Common Name: bugleweed
Type: Herbaceous perennial
Zone: 4 to 9
Height: 0.25 to 0.75 feet
Spread: 1.00 to 2.00 feet
Bloom Time: May to June
Bloom Description: Blue
Sun: Full sun to part shade
Suggested Use: Ground Cover, Naturalize
Tolerate: Rabbit, Deer, Black Walnut
Easily grown in average, medium moisture, well-drained soils in full sun to part shade. Prefers moist, humusy soils with good drainage, but tolerates moderately dry ones. Will grow in full shade, but best foliage color usually occurs in part-sun locations (at least 3-4 hours of sun per day). Provide good air circulation in hot and humid areas where crown rot is a problem. Divide plants if they become overcrowded. This low-growing bugleweed will spread in the garden by stolons (reptans means creeping) to form an attractive, mat-like ground cover. Plants may be cut back to the ground after flowering, if necessary, to rejuvenate the foliage. Large plantings may be mowed on a high mower setting to remove spent flower spikes and to tidy the appearance of the planting. Space plants 6-9” apart for prompt cover.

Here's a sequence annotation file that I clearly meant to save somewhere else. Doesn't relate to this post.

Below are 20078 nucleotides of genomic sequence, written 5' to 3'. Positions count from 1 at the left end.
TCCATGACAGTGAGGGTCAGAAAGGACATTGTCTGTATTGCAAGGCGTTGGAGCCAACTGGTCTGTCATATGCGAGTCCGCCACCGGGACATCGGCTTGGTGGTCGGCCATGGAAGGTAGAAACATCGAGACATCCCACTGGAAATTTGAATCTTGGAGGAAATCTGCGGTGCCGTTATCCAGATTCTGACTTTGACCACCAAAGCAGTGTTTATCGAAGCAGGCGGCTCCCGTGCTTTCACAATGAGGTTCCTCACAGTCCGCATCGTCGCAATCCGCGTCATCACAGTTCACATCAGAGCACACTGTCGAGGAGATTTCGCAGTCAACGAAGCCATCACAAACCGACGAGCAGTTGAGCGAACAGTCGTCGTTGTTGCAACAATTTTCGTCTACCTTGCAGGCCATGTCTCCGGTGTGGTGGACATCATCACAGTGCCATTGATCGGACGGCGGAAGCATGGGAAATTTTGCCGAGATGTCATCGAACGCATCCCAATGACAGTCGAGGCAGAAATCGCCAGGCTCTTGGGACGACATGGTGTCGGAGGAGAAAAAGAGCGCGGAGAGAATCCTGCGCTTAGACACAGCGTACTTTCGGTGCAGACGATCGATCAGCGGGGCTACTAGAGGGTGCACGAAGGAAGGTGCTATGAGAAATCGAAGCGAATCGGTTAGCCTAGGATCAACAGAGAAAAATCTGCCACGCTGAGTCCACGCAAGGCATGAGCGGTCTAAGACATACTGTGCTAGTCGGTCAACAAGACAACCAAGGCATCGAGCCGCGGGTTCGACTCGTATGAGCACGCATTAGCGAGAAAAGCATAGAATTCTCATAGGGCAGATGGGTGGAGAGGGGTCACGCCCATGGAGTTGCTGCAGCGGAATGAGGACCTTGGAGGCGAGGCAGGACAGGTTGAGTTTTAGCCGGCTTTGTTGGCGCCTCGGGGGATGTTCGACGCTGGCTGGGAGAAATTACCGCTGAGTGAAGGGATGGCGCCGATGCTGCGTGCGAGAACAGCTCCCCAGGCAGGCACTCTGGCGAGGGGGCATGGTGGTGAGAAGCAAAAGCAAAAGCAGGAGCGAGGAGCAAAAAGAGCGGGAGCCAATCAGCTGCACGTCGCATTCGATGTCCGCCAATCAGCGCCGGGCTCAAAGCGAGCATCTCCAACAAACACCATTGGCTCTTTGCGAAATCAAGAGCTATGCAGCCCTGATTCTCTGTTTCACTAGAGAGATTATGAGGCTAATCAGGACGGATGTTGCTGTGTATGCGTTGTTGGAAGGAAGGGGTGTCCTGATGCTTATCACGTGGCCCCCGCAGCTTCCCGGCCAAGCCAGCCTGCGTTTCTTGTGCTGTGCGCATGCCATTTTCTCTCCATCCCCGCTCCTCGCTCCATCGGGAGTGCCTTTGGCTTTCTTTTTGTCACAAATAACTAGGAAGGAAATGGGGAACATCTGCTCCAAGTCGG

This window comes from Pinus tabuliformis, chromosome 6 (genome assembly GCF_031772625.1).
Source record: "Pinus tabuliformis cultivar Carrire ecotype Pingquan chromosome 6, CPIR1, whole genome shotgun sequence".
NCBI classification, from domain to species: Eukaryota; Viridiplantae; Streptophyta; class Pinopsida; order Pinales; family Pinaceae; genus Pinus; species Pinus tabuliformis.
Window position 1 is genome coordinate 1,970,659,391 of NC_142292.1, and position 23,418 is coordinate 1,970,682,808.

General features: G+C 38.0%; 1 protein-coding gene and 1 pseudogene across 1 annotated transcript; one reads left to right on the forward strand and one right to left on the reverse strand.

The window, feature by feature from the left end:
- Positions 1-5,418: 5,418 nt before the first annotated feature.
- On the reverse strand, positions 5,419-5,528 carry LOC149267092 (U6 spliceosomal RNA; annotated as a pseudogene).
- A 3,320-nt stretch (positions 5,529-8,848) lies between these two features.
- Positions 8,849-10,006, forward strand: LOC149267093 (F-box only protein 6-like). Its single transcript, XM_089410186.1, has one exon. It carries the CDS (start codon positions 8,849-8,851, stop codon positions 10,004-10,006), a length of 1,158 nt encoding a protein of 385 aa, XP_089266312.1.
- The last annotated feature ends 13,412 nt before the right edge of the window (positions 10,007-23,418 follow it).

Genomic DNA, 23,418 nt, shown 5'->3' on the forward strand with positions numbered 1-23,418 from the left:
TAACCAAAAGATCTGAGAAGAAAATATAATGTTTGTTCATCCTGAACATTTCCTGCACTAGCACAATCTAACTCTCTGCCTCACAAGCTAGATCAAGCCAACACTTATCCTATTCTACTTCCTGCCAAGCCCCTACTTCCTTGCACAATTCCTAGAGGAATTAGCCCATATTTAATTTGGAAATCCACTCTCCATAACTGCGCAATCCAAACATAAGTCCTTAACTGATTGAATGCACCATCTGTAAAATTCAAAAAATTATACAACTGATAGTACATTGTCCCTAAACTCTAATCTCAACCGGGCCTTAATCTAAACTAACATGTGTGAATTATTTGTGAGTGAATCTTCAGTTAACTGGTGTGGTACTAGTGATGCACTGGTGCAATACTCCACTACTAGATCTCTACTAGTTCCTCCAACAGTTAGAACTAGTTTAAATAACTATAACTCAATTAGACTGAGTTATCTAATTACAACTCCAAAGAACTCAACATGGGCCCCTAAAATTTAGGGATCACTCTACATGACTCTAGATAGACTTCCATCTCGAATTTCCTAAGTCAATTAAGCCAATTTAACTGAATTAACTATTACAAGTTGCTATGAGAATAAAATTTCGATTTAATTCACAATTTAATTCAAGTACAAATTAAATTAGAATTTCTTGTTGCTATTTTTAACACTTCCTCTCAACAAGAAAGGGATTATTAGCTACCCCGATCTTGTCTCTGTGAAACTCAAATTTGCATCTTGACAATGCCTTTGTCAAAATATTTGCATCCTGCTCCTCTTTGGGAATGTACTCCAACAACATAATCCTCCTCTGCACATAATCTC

‘Mahogany’ is a stoloniferous, mat-forming, bugleweed that forms a dense ground cover in part-shade areas of the landscape. Plants typically grow to only 2-4" tall, but spread outward over time by stolons to 12-24" wide or more. Plants are semi-evergreen in the southern areas of their growing range and deciduous in the far northern areas. Tiny, shiny, short-stemmed, narrow, near black-burgundy leaves emerge in spring. As the cultivar name suggests, those leaves gradually turn into a deep mahogany. Two-lipped, bright blue flowers (typical mint family) bloom in spring (late April - June) on leafy spikes rising above the foliage to 6-8" tall. An established ground cover planting will discourage weeds and will tolerate light foot traffic.
No serious insect or disease problems. Crown rot can be a significant problem, particularly in the humid conditions of the deep South and in wet, heavy soils.
Excellent ground cover for part-shade areas of the landscape. Good for small spaces. Beds, border fronts, foundations and containers. Rock gardens. Path edgings. Site plants in areas where its spreading habit will not cause problems with other nearby plants.